Although the M-CLASS Laboratory has only been established since 2018, collaborations between the University of Maryland, NASA GSFC, the French CosmOrbitrap Consortium, Thermo Scientific, and other strategic partners have been in place for many years.


Our Mission

To advance our understanding of the Solar System through the development of cutting-edge analytical techniques, the maturation of pioneering new technologies, and the definition of innovative planetary mission concepts. 

Dr. Ricardo Arevalo Jr. is an Associate Professor in the Department of Geology at UMD, and Director of the M-CLASS Laboratory. He has expertise in the advancement of in situ methods of chemical analysis, particularly: high-resolution magnetic sector, Orbitrap, time-of-flight, and linear ion trap mass spectrometry; laser ablation and desorption sample processing; and, electron probe microanalysis (EPMA) of terrestrial and extraterrestrial materials (including planetary analog samples). His scientific research focuses on establishing comprehensive models of the chemical compositions of planetary interiors, and characterizing the biosignature preservation potential of different mineral phases. He has also served as a member of the SAM Science Team and the Product Development Lead (PDL) for the mass spectrometer subsystem of the MOMA instrument on the ExoMars rover.

William B. Brinckerhoff is a Senior Research Scientist and Lab Chief of the Planetary Environments Lab at NASA GSFC. He has served as PI, deputy PI, or Co-I for multiple NASA instrument development programs concerning mass spectrometers and sample handling systems for future missions to planetary bodies. He currently serves as: Project Scientist for the MOMA flight instrument on the 2020 ExoMars mission; Co-I for the Sample Analysis at Mars (SAM) investigation on the Curiosity rover; and, PI for the MatISSE-funded Linear Ion Trap Mass Spectrometer (LITMS) and the COLDTech-sponsored maturation of EMILI (Europan Molecular Indicators of Life Investigation).

Paul Mahaffy is the Director of the Solar System Exploration Division at NASA GSFC. His main research interests are: i) planetary science, especially the chemical and isotopic composition of planetary atmospheres; (2) advanced instrument development for organic and light isotope analysis; and, (3) analog studies for martian and cometary materials, including laboratory and field measurements . He is the PI of the SAM Instrument Suite on the Curiosity Rover currently operating on the surface of Mars. He is also PI of the NGIMS instrument onboard the MAVEN spacecraft, and NMS on the LADEE mission that recently completed a mission in lunar orbit exploring the tenuous lunar exosphere.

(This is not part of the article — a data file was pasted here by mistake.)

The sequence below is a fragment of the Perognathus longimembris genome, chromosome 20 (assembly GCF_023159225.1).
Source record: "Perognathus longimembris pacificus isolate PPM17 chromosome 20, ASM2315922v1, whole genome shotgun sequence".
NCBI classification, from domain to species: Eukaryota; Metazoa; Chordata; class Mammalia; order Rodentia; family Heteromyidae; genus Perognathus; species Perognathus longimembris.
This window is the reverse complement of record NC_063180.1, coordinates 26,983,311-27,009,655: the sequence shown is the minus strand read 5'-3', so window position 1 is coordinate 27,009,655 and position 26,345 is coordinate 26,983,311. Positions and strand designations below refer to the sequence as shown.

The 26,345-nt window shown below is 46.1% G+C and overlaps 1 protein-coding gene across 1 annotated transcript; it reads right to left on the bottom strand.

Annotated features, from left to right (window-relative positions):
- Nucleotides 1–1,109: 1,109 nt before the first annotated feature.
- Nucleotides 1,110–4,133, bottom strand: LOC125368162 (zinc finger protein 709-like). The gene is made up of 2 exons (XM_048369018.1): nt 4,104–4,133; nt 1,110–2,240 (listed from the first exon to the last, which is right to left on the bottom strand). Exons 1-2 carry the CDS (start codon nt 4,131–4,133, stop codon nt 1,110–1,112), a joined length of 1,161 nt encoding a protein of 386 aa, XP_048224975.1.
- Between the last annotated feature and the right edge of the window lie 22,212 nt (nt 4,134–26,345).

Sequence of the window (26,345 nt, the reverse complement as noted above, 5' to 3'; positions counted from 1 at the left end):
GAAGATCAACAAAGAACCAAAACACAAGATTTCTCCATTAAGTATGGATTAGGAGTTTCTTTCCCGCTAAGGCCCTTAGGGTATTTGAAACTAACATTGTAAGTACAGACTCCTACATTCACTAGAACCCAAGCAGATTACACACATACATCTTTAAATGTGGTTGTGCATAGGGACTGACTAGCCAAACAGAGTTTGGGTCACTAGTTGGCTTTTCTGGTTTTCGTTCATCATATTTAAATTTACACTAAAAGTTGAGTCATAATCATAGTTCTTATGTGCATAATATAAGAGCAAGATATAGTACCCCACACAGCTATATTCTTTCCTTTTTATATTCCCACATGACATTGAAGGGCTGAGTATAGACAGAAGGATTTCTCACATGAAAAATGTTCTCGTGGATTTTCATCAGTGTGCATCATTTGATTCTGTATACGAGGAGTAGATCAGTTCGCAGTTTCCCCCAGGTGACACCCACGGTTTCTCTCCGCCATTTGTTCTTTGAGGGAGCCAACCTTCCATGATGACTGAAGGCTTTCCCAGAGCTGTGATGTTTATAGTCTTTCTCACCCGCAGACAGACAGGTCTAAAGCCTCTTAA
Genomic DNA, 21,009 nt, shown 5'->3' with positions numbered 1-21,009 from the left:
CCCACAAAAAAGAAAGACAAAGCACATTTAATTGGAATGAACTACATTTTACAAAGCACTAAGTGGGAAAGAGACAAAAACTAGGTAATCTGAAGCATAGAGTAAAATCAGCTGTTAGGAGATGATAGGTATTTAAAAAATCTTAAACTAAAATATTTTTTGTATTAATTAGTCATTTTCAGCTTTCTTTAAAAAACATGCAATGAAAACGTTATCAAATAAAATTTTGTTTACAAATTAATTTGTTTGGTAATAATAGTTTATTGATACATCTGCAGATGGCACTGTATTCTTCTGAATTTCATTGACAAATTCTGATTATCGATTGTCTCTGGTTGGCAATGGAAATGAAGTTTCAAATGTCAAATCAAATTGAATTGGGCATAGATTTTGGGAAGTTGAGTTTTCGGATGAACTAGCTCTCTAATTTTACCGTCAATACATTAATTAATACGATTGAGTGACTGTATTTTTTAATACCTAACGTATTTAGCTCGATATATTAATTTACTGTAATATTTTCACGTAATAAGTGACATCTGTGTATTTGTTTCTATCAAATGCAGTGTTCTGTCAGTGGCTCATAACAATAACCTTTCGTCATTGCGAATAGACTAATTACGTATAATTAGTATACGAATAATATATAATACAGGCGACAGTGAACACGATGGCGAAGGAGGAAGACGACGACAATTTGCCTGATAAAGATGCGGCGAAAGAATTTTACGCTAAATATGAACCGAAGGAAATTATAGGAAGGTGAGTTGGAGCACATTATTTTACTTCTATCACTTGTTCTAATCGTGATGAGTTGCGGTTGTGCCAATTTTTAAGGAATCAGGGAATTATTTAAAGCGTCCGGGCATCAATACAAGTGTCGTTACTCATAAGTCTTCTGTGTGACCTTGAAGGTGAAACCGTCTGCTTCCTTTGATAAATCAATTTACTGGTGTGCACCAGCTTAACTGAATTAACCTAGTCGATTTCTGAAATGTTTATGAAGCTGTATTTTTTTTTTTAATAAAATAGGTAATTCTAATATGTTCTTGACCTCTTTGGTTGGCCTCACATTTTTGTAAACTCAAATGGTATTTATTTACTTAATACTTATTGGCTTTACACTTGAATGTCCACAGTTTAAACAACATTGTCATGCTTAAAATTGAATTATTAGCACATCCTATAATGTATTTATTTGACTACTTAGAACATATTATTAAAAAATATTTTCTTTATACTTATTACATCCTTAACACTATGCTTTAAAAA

Ben Farcy, M.Sc., is a graduate student in the Department of Geology at UMD. His research centers on understanding the distribution of heat-producing elements (U, K, Th) throughout the terrestrial planets in the solar system, including the Earth and Moon. He is also supporting the development of instrumentation that will enable quantitative measurements of trace elements in planetary surface materials in situ, such as the miniaturization of an ICPMS for spaceflight applications. Prior to joining the Department, he worked at NASA GSFC designing mass spectrometer front end subsystems and demonstrating innovative analytical techniques for measuring trace elements with high precision.

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Ziqin "Grace" Ni

Ziqin “Grace” Ni is an incoming graduate student in the Department of Geology at UMD. She has experience in the application of in situ methods of chemical analysis, including ICPMS, EPMA, XRD, and XRF. Her Ph.D. Program, which revolves around the development and application of mass spectrometry techniques for the investigation of differentiated planetary bodies, will blend laboratory analyses collected on gold standard commercial instruments with measurements enabled by next generation mass analyzers (e.g., AROMA). She is particularly interested in understanding the chemical gradient of the Solar System, and identifying sources of organic matter (and sites of organic synthesis) on other worlds.


Team Members from the Department of Geology at the University of Maryland:


Team Members from NASA Goddard Space Flight Center and its affiliated institutions:


Team Members from the French CosmOrbitrap Consortium, including key personnel from the LPC2E, LATMOS, LISA, IPAG, and CSNSM laboratories: 


Other Core Team Members: